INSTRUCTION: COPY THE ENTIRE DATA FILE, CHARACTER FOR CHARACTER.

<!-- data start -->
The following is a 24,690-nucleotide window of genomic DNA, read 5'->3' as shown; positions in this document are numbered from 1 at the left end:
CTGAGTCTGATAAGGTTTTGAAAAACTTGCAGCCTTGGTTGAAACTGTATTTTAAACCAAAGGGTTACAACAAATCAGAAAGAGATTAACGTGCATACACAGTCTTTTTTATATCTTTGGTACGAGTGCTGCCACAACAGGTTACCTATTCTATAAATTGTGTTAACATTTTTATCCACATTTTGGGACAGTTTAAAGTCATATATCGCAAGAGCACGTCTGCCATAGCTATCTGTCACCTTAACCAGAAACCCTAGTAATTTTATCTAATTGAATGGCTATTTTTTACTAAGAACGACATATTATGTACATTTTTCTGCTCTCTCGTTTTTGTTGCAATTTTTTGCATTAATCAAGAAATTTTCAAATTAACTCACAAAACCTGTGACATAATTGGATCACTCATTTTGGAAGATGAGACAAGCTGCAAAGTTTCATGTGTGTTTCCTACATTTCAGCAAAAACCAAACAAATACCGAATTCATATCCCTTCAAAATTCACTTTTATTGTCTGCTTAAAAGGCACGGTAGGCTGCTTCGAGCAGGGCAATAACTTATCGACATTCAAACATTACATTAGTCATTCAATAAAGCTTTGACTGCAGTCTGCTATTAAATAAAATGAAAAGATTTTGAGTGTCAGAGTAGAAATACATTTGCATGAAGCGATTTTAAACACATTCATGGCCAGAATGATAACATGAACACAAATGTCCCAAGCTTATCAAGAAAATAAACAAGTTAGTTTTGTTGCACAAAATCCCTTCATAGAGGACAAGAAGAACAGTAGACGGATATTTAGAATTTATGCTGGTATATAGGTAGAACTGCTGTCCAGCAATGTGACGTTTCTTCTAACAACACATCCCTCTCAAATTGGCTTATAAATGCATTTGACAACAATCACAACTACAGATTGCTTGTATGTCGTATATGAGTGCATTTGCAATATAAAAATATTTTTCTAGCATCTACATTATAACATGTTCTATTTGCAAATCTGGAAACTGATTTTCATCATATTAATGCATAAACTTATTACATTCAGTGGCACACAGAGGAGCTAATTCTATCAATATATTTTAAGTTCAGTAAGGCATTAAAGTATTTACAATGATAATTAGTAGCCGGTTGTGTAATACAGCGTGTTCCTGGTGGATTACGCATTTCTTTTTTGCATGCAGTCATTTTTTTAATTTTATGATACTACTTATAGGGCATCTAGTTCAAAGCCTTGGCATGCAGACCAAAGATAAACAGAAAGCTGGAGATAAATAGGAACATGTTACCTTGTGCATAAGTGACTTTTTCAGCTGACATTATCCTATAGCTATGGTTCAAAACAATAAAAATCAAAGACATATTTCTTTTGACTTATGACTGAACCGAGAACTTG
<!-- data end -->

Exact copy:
The following is a 24,690-nucleotide window of genomic DNA, read 5'->3' as shown; positions in this document are numbered from 1 at the left end:
CTGAGTCTGATAAGGTTTTGAAAAACTTGCAGCCTTGGTTGAAACTGTATTTTAAACCAAAGGGTTACAACAAATCAGAAAGAGATTAACGTGCATACACAGTCTTTTTTATATCTTTGGTACGAGTGCTGCCACAACAGGTTACCTATTCTATAAATTGTGTTAACATTTTTATCCACATTTTGGGACAGTTTAAAGTCATATATCGCAAGAGCACGTCTGCCATAGCTATCTGTCACCTTAACCAGAAACCCTAGTAATTTTATCTAATTGAATGGCTATTTTTTACTAAGAACGACATATTATGTACATTTTTCTGCTCTCTCGTTTTTGTTGCAATTTTTTGCATTAATCAAGAAATTTTCAAATTAACTCACAAAACCTGTGACATAATTGGATCACTCATTTTGGAAGATGAGACAAGCTGCAAAGTTTCATGTGTGTTTCCTACATTTCAGCAAAAACCAAACAAATACCGAATTCATATCCCTTCAAAATTCACTTTTATTGTCTGCTTAAAAGGCACGGTAGGCTGCTTCGAGCAGGGCAATAACTTATCGACATTCAAACATTACATTAGTCATTCAATAAAGCTTTGACTGCAGTCTGCTATTAAATAAAATGAAAAGATTTTGAGTGTCAGAGTAGAAATACATTTGCATGAAGCGATTTTAAACACATTCATGGCCAGAATGATAACATGAACACAAATGTCCCAAGCTTATCAAGAAAATAAACAAGTTAGTTTTGTTGCACAAAATCCCTTCATAGAGGACAAGAAGAACAGTAGACGGATATTTAGAATTTATGCTGGTATATAGGTAGAACTGCTGTCCAGCAATGTGACGTTTCTTCTAACAACACATCCCTCTCAAATTGGCTTATAAATGCATTTGACAACAATCACAACTACAGATTGCTTGTATGTCGTATATGAGTGCATTTGCAATATAAAAATATTTTTCTAGCATCTACATTATAACATGTTCTATTTGCAAATCTGGAAACTGATTTTCATCATATTAATGCATAAACTTATTACATTCAGTGGCACACAGAGGAGCTAATTCTATCAATATATTTTAAGTTCAGTAAGGCATTAAAGTATTTACAATGATAATTAGTAGCCGGTTGTGTAATACAGCGTGTTCCTGGTGGATTACGCATTTCTTTTTTGCATGCAGTCATTTTTTTAATTTTATGATACTACTTATAGGGCATCTAGTTCAAAGCCTTGGCATGCAGACCAAAGATAAACAGAAAGCTGGAGATAAATAGGAACATGTTACCTTGTGCATAAGTGACTTTTTCAGCTGACATTATCCTATAGCTATGGTTCAAAACAATAAAAATCAAAGACATATTTCTTTTGACTTATGACTGAACCGAGAACTTG